*Remember, it’s natural for live plants to show minor signs of stress after transit. You can help your plant perk up from its journey by gently pruning any foliage damaged during the shipping process, such as bent stems or yellow leaves. Removing damaged foliage gives your plant back energy for new, healthy growth. Need more plant care support? Find additional resources here. 

Each of our plant profiles includes a “propagation” section dedicated to this topic. However, for a more general understanding, read our Propagating Houseplants page.

Most of our small and medium plants ship in their nursery grow pot to allow for a safe ride to your doorstep. Added bonus: grow pots have drainage holes so you don’t have to be as mindful when you water. They also give you the ability to use decorative planters that don’t have holes—à la cachepot. The decorative planter serves as a saucer, catching excess water that drains out.

Houseplants are simple to care for, but they do require some maintenance. Learn about the basic needs of a healthy indoor plant, from light and soil to water and fertilizer, as well as how to cultivate house plants in containers and hanging baskets.

If you choose a mini or x-small plant that ships potted, and your planter does not have a drainage hole, know our team has taken extra precautions to make sure that your plant is potted properly with a generous layer of lava rocks before the potting mix, to aid in proper water management. Lava rocks allow excess water to pool at the bottom of a planter, away from your plant’s roots, thus reducing the risk of root rot.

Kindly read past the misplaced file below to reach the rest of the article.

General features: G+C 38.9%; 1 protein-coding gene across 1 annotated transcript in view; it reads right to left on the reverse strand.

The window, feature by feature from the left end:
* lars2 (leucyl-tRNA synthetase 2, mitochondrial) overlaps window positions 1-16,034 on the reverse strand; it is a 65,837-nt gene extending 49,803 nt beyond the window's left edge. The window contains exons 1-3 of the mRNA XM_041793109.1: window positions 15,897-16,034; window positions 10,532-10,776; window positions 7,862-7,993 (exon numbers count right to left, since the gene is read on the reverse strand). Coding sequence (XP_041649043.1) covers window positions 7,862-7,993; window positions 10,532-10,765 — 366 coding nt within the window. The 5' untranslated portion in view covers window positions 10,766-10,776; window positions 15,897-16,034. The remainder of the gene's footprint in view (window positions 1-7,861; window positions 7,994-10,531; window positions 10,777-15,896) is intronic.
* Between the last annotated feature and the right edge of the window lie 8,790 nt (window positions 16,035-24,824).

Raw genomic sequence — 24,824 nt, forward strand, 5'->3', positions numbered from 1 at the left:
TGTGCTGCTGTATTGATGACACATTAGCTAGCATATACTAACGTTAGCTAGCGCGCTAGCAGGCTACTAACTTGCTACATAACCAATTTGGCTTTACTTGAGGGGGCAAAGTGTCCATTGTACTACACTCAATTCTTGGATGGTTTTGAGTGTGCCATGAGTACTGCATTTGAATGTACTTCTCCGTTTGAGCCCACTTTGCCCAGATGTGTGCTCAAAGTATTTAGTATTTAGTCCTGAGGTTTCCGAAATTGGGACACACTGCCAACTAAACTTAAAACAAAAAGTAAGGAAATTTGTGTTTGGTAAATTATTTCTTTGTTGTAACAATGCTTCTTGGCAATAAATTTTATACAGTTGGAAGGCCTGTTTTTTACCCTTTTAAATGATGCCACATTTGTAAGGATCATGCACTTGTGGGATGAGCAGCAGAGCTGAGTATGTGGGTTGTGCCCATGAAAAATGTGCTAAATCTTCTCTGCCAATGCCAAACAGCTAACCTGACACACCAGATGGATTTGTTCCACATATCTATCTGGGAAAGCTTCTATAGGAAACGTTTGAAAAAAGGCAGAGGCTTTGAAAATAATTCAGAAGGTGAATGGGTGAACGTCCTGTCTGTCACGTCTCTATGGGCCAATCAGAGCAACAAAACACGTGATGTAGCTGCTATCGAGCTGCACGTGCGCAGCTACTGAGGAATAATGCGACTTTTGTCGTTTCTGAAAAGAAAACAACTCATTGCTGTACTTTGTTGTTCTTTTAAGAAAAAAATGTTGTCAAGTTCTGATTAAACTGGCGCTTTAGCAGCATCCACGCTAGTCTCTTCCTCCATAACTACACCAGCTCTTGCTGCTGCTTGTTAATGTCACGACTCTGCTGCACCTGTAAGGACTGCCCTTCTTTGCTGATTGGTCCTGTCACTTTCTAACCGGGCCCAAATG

Tip: when watering your plant, add no more than 1/3 of the planter’s volume in water, to avoid overwatering. Best practice is to feel the potting mix a few inches down first, and only water if the mix is dry.

The best thing to do is go to our plant hub and check for the plant you need help with; it’s full of plant profiles and helpful care recommendations, so perhaps we can save it.

Plants need attention to thrive. They need water, light, and other things to survive in your home. The more time you devote to them, the better they will perform. The first step is to determine what kind of plant you have and then search our plant database for detailed care recommendations.

If the post doesn’t adequately answer your concerns, leave a comment below and one of the Our Home Plants Store.com team or (maybe) someone visiting the site will have a suggestion or two for you!

Question About The Website


We are frequently asked this question, and the answer is that we do not sell houseplants directly. We recommend that you look at our Where to Buy Houseplants post for some ideas on where to obtain some plants or visit our Shop Page.

Thank you very much. No way, no how. We don’t need anything like this, so please don’t message us requesting because we no longer reply to such messages or comments.

Our number one priority is that our plants arrive happy and healthy. You never know what misadventures a plant can have on its route to your house! Our plants are shipped in their nursery grow pots to ensure a safe and comfortable journey to your house. Allowing plants to be delivered in their grow pot reduces the danger of stress and shock that could occur if they were potted in a new planter before leaving the greenhouse.

In our stores, we offer freshly potted plants for our customers. Plants potted in our stores travel less distance to your home, thus we like providing this service to local plant parents.

Yes, on occasion.

Criteria for accepting guest posts

– Unique content that provides users with interesting and highly relevant information while adhering to the Ourhouseplants.com style.

We are looking for guest writers with a word count of 400 to 800. We’d love to hear from you if you have something to say and want to share it with our readers.

– The content should not be authored by robots (A.I.) or be a rehash of stuff we’ve already discussed.

Here are three plants to consider if you want an exceptionally low-maintenance plant that is practically hard to destroy. Zamioculcas is a modern and structural plant with highly glossy, feathery leaves that requires medium light and infrequent watering. Sansevieria, also known as Snake Plant or Mother-in-Tongue, Law’s is one of the strongest indoor plants, able to tolerate almost any light situation and with very little water. Succulents, such as cactus and aloe vera, require a lot of sunshine but very little water.